Like all other browsers, Brave includes a “private browsing” option that leaves no traces of online activity on your computer and makes websites think you’ve never visited before. But the startup is working on adding a new level of protection to its private tabs by incorporating the Tor Project‘s network identity-hiding technology.
Yan Zhu, a Brave programmer whose long history of privacy and security projects includes encrypted email at Yahoo and some work on Tor’s software, is leading Brave’s Tor work.
“This new browsing mode will give the user better protection from local surveillance, such as by their internet service provider or other users on a shared Wi-Fi network,” she said.
ISPs snooping on your online behavior? That sort of privacy erosion just got a lot easier with a measure President Donald Trump signed Monday that frees broadband providers like Comcast and Verizon from a requirement to obtain your permission before tracking your online behavior and selling that information to advertisers.
Given today’s technological and political trends, building Tor into private tabs is “critical,” said Forrester analyst Fatemeh Khatibloo. It delivers some of private tabs’ unfulfilled promise and will pressure other browser makers to follow suit.
“I don’t recommend Tor to many people because it’s difficult to use,” Khatibloo said. But making it easy through built-in tabs could turn private tabs into “a truly private experience.”
Trump said repealing the privacy rules cuts business-slowing regulatory burdens. Verizon, Comcast and AT&T say they won’t sell your data anyway. But the move by Trump and Congress to repeal the privacy protections has privacy advocates up in arms.
“That bill was a disgusting bill, because when we use the web, we are so vulnerable,” Tim-Berners Lee, who just received the computing industry’s top prize for inventing the World Wide Web, said in an interview with the Guardian.
What Tor adds
When you browse the web, all the data packets sent from your phone or PC get where they’re going through an addressing system called the Internet Protocol (IP). IP addresses reveal a lot of information, though. Your ISP can tell what websites you’re visiting, and websites you visit can tell it was you who showed up.
Tor’s “onion router” technology masks this information by bouncing your internet communications through a randomized series of intermediate servers, each with its own IP address.
Building Tor into private tabs makes it hard for ISPs to track you. “They see a bunch of encrypted packets going off to the Netherlands, the Middle East, Asia, whatever. They really lose track of the thread,” said Brave Chief Executive Brendan Eich.
Using a virtual private network (VPN) can help — or just shift the privacy invasion away from your ISP and to the VPN provider. In contrast, Tor makes it hard not only for ISPs to track you but even bigger players like governments, Eich said.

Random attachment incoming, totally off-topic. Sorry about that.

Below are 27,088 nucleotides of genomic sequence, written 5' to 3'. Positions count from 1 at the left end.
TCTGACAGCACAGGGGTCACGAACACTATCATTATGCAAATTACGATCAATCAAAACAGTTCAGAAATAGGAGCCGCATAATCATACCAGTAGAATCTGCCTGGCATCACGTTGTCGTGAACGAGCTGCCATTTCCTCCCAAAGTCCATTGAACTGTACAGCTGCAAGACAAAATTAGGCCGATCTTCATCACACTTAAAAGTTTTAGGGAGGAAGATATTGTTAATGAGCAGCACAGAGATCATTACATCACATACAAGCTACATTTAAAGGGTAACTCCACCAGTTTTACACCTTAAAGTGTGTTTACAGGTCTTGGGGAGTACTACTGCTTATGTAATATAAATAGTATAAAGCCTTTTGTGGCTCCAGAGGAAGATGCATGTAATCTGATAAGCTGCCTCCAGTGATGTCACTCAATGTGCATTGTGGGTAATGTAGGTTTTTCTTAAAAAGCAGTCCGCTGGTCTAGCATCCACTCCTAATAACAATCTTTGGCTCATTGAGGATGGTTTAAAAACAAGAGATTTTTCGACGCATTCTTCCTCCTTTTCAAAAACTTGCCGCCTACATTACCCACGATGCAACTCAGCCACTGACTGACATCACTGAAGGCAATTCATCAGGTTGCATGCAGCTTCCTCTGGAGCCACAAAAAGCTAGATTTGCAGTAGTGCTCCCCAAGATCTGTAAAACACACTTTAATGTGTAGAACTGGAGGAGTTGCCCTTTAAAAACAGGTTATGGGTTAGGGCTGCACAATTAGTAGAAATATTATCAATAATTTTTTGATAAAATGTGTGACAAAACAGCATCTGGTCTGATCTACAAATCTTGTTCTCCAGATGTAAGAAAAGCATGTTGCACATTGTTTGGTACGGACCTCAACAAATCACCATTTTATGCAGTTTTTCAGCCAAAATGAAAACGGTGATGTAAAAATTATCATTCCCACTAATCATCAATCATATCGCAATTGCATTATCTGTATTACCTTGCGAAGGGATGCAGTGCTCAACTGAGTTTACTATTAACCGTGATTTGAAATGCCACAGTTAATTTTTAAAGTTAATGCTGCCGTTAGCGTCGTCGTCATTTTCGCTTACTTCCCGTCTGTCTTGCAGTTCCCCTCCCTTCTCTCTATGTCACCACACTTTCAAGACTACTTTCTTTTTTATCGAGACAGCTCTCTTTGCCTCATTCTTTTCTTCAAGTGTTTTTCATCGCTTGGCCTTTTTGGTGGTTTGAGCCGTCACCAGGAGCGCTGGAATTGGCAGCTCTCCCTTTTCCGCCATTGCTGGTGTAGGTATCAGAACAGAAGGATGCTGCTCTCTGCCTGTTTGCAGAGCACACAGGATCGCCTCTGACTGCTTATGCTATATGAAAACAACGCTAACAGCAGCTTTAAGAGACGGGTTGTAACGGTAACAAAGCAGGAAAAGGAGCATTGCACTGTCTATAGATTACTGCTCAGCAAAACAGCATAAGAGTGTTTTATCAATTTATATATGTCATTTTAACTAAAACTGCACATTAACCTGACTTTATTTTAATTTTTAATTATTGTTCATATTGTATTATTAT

Private tabs on steroids
Private tabs are an option in all browsers, though they sometimes go by other names, like incognito tabs in Chrome and InPrivate tabs in Microsoft Edge. Private tabs help protect privacy by not recording any of your website visits to your browsing history; discarding all text files called “cookies” that websites use to store information about you; and not revealing to websites any cookies that already may have been set in your browser.
That’s why, with private tabs, Amazon can’t tell what you have in your shopping basket and why you’re not automatically logged into Gmail.
Tor will expand on what private tabs can do. Even with private tabs and an encrypted connection, for example, your ISP, whose job it is to examine and deliver your network data, could notice that you just visited the IP address of Google’s search service and, immediately afterward, visited the webpage of a car dealer. That could be a strong signal that you’re in the market for a new car, prime information for advertisers.
Using Tor makes that kind of tracking much harder.
Brave goes farther than ordinary private tabs in other ways, too. For example, it already tries to upgrade insecure HTTP website communication links into encrypted HTTPS links when possible to make it harder for others to snoop your network traffic. The Tor private tabs will be more aggressive, preventing any insecure connection at all, Eich said.
Tor already offers a modified version of Firefox, and both project member Georg Koppen and Brave’s Zhu recommend it for maximum anonymity protection. But Tor is enthusiastic about Brave’s work.
“We have long argued that a Private Browsing Mode should not only be concerned with local attackers but should take adversaries sitting between users and destinations they visit into account,” Koppen said. “Thus, using Tor in Brave’s private browsing mode by default is a big step towards giving users better privacy on the internet.”
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